Easter in Autumn: Plum Pistachio Cheesecake

Posted on April 23, 2012 by Vivi in RECIPES, TARTAS

Plum Pistachio Cheesecake from Scratch with Whole Ingredients Recipe Cooking in Argentina

I don’t suppose I will ever fully adjust to living below the equator.  The reversal of the seasons is the most strange of phenomena.  I still refer to June, July and August as Summer, despite the reality of winter.  When Spring rolls around in October and the city begins to bloom, I find myself craving leaf-turnings, sweaters, earlier sunsets and pumpkins.  And in the Fall, when April days shorten with the not-so-far off equinox, I dream of baby ducks, budding tulips and pastel dresses.

Easter is my most poignant manifestation of seasonal contraposition.  Easter is a holiday of rebirth, of joy, of hope, of resurrection; themes which have defined my conception of Springtime.   I spent my last two Easters with Argentines, enjoying the Italian tradition of a family lunch and eating chocolate eggs until my stomach turned.  For my third Buenos Aires Easter, I wanted to find a balance of my happy, Spring traditions with my beautiful Autumn reality.  That was the inspiration for this recipe: to give fall flavors the etherealness of Springtime’s new life.

Pistachios, Plums and Ginger Fall Flavors


For the crust:

  • 2 cups of unbleached flour
  • 1 cup of corn meal
  • 1/2 cup of butter, at room temperature
  • 1/4 cup of pistachios, crushed
  • 3/4 cup of organic sugar
  • 3 eggs
  • 1 teaspoon vanilla
  • 1 teaspoon baking soda
  • dash of salt

The filling:

  • 1 1/2 cups of ricotta
  • 1 egg
  • 1/4 cup of orange juice and extracted ginger root juice
  • 1/4 cup of honey
  • 4 or 5 large plums, sliced
  • 3 small plums, peeled
  • 3 tablespoons of crushed pistachios

Plum Pistachio Cheesecake Recipe Cooking in Argentina Slice


For the crust:

  • Shell 1/4 of a cup of pistachios.  Using a rolling pin, crush the nuts into a finer texture, or chop them if you prefer.
  • Combine the flour and polenta, pistachios and baking soda in one bowl.  In a separate bowl, combine butter, eggs, sugar and vanilla and mix thoroughly until the consistency is uniform.
  • Slowly add the wet ingredients in with the dry ingredients and mix thoroughly until the dough is sticky.  Roll dough into a large ball, cover in plastic wrap and refrigerate for an hour until the dough is firm.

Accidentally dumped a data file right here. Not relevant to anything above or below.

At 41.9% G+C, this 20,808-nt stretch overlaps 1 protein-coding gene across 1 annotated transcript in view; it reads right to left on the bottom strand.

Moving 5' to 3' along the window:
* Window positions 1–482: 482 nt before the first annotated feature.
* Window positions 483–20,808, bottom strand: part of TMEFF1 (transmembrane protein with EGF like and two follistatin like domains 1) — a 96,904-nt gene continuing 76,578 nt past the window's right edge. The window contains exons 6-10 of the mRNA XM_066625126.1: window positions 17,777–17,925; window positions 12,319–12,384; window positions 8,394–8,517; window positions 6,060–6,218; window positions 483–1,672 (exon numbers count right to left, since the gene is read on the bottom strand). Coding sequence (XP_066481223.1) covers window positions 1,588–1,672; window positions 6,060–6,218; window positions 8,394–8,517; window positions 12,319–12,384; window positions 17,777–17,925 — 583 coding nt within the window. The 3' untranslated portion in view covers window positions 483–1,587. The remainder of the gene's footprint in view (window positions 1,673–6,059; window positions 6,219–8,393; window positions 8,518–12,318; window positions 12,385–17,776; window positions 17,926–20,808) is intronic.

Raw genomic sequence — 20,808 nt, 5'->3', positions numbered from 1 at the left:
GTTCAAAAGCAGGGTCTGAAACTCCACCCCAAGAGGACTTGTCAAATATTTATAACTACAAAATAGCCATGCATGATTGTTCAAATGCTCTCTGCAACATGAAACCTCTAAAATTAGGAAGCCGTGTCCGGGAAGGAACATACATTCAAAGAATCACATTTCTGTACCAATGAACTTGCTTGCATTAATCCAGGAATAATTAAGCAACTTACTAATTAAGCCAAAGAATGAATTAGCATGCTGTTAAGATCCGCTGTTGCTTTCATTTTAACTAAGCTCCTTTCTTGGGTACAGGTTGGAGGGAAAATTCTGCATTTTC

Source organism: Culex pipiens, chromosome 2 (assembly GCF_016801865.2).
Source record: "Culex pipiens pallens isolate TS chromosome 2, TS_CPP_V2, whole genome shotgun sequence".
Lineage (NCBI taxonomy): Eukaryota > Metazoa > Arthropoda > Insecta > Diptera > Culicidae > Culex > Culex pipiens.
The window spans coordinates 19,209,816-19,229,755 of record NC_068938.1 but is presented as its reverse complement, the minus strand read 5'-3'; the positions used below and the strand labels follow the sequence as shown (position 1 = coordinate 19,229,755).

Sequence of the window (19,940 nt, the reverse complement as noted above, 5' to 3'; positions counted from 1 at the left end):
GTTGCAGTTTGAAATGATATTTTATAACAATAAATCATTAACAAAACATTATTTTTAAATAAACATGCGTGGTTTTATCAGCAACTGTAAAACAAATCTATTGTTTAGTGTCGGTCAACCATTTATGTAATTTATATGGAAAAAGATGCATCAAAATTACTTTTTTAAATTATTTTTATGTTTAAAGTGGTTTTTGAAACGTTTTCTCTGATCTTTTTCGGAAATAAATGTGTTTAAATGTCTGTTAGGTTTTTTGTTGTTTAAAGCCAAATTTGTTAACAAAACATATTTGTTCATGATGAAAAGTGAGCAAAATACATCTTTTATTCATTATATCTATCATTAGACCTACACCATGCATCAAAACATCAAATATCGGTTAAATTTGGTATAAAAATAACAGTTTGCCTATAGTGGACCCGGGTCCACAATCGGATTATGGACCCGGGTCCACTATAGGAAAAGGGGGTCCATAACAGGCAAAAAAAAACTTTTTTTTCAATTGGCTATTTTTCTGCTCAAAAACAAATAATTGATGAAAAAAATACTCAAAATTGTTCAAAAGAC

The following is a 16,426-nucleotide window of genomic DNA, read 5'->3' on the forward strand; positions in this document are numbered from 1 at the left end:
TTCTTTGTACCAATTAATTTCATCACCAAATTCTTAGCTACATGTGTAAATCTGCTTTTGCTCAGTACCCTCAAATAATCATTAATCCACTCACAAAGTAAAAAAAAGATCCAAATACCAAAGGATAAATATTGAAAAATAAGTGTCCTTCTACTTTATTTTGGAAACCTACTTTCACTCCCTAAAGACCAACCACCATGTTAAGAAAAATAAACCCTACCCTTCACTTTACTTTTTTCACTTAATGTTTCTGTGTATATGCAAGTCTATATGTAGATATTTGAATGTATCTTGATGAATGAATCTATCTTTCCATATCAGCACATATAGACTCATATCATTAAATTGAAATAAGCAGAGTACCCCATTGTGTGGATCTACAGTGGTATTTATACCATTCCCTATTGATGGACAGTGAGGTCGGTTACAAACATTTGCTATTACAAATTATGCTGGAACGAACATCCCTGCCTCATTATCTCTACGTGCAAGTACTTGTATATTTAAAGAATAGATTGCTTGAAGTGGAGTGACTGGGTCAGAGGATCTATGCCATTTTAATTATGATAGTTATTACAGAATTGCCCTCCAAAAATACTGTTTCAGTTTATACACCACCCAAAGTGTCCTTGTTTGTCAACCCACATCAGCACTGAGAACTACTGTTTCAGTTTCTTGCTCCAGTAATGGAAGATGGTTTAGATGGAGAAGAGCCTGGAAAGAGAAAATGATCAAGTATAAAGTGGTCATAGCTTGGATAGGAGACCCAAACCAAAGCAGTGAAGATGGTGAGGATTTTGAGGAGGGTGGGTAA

For the filling:

Plum Cheesecake with Citrus Recipe Cooking in Argentina

  • Pit and peel the three small plums, called ciruellas here in Buenos Aires.  Using a fork, mash them into a pulp.
  • Using a juice extractor, juice the orange and ginger.  This should produce a half cup of powerfully fragrant juice.
  • Combine the juice with the mashed fruit and honey and mix to uniform consistency.
  • Add the ricotta and egg and mix until the ricotta is smooth and has a thick yogurt texture.


Plum Cheesecake with Pistachio and Ginger Recipe Cooking in Argentina

  • Preheat the oven to 350º.
  • In an non-greased pie plate, press the dough to form a crust.  The cornmeal holds shape throughout baking.
  • Arrange the sliced plums around the bottom layer.
  • Carefully spoon the ricotta mixture over the plums, making sure they are as well hidden as your heart’s desire.
  • Bake for 40 minutes, or until a knife inserted in the middle of the cake comes out clean.
  • Allow the masterpiece to cool, and then using your remaining plum slices and pistachio crumbs, decorate the top of the cake.  Serve and enjoy.
And for the record, Easter was a magical day.  The weather was sunny and mild, the park held its pink and purple blooms, indulging our imaginations with springy weather.  We didn’t stop the seasons from turning cooler, but still planted new seeds in our hearts, watered with hopes of the fruition of  blossoms.  


  1. That looks ridiculously delicious!

  2. This looks great! I’m on such a pistachio kick lately, putting them on everything…this looks like the perfect use. 🙂

  3. This is beautiful and the flavors sound amazing! When I went to New Zealand, it was Dec-Feb, so I know what you mean about experiencing flipped seasons. It was so bizarre that they still had snowflake decals on shop windows!

  4. I can’t wait to try this recipe, I’ve been eyeing it since you posted and tomorrow might just be the day. Just one question…I don’t have a juice extractor and am having trouble finding anyone who does, is there another way to get the same effect?

    • Definitely – easy solution because juicers are hard to come by. You can squeeze the orange by hand, or maybe use a fork to help you, and grated ginger will also work instead of juiced ginger. Let me know how it turns out!!


Leave a Reply to Jessica Cancel reply

Your email address will not be published. Required fields are marked *